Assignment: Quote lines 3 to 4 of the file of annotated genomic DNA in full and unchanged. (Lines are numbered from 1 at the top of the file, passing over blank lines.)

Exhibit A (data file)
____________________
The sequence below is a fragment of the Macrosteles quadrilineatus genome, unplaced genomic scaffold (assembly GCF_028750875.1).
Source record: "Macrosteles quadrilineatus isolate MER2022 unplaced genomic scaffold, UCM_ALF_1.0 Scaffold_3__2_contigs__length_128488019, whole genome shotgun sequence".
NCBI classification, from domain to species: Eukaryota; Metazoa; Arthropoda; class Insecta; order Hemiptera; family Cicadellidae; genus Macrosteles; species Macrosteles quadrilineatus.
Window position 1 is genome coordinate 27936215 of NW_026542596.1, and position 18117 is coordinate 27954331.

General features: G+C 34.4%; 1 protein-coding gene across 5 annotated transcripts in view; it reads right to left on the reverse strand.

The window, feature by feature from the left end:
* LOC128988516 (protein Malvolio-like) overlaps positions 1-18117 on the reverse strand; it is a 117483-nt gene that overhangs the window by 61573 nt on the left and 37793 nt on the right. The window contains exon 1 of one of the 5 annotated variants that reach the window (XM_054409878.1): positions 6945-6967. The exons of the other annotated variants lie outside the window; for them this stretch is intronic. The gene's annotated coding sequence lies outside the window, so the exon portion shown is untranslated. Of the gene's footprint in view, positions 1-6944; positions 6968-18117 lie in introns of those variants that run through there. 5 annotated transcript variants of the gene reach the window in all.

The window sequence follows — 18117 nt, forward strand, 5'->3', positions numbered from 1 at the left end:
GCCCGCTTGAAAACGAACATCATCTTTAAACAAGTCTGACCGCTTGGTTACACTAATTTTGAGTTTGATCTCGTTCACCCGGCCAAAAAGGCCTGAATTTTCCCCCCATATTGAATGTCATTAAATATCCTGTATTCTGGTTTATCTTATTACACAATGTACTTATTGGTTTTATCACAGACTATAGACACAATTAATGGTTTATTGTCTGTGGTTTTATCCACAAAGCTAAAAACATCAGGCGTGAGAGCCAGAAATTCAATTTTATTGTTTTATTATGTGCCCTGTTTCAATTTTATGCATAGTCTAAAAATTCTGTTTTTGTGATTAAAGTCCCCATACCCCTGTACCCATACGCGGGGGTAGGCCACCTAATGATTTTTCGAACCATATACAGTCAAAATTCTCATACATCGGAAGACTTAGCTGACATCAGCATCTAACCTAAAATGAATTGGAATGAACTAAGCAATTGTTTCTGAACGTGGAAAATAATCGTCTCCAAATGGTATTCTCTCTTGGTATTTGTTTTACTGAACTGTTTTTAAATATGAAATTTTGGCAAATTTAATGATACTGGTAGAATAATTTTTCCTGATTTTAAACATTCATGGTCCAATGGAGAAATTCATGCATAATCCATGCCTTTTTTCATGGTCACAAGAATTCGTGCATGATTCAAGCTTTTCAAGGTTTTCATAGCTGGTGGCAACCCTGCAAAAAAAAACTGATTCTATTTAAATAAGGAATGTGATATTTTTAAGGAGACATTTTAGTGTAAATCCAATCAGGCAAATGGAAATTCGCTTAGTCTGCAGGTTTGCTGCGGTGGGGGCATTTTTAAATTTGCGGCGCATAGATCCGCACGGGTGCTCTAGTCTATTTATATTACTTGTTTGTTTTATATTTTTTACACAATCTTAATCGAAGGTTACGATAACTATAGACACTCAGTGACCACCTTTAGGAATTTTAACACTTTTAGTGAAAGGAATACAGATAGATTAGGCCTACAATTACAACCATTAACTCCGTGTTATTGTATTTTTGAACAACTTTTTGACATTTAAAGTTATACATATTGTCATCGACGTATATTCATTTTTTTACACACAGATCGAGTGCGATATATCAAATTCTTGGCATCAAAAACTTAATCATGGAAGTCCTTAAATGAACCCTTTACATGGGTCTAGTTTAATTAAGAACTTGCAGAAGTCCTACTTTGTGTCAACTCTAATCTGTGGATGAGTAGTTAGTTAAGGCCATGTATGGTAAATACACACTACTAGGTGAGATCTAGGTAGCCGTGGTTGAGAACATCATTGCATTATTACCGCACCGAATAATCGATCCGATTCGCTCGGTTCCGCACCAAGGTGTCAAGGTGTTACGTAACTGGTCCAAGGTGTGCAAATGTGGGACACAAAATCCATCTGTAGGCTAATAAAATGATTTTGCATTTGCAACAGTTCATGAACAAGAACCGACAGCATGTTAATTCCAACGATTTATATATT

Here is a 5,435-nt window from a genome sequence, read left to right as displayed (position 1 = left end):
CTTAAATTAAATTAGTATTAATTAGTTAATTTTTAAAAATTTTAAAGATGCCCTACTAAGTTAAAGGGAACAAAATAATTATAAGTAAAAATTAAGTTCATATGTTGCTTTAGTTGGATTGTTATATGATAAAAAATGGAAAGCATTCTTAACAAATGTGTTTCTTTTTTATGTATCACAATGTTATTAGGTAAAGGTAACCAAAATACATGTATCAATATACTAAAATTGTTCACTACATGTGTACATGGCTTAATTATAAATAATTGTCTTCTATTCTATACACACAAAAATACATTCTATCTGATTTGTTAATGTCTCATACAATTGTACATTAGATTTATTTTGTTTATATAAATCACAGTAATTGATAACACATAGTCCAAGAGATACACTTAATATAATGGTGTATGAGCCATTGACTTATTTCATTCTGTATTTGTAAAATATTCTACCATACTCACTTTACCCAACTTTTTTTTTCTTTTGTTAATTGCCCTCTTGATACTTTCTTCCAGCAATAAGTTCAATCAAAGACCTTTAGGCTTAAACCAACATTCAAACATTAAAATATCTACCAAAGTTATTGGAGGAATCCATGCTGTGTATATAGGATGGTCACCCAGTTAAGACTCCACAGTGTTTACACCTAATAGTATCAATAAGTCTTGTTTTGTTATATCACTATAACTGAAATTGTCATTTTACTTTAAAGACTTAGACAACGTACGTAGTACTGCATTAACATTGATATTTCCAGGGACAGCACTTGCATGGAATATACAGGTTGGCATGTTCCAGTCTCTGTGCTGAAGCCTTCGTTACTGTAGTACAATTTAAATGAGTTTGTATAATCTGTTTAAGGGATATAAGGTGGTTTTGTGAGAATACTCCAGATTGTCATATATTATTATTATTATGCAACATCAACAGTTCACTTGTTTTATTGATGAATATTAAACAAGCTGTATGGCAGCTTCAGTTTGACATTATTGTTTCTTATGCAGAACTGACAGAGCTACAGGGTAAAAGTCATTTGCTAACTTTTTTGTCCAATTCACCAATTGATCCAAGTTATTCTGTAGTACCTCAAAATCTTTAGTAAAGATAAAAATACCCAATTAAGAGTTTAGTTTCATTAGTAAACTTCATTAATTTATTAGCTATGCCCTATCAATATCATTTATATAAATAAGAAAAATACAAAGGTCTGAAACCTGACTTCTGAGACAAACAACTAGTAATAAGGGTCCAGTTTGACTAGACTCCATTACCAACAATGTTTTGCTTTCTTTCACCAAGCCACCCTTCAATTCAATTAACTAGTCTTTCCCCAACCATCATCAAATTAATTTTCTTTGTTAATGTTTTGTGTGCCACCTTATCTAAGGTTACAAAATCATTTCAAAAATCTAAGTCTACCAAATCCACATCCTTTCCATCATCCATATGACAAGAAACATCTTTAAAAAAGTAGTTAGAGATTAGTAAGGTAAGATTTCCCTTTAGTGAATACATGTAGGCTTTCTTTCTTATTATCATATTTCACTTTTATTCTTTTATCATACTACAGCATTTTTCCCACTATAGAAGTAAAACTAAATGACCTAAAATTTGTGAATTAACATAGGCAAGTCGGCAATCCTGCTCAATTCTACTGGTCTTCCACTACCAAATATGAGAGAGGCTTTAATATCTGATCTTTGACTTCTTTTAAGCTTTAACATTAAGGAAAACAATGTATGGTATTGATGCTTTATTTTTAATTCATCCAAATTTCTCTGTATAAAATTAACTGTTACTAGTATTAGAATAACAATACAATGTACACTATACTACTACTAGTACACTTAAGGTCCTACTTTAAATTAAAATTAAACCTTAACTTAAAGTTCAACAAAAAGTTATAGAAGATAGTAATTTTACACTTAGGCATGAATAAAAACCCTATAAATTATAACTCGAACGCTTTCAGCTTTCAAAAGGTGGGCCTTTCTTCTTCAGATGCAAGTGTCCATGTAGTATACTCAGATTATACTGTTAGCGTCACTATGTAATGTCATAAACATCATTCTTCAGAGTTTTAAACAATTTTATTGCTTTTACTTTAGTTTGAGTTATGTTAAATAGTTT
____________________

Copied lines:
NCBI classification, from domain to species: Eukaryota; Metazoa; Arthropoda; class Insecta; order Hemiptera; family Cicadellidae; genus Macrosteles; species Macrosteles quadrilineatus.
Window position 1 is genome coordinate 27936215 of NW_026542596.1, and position 18117 is coordinate 27954331.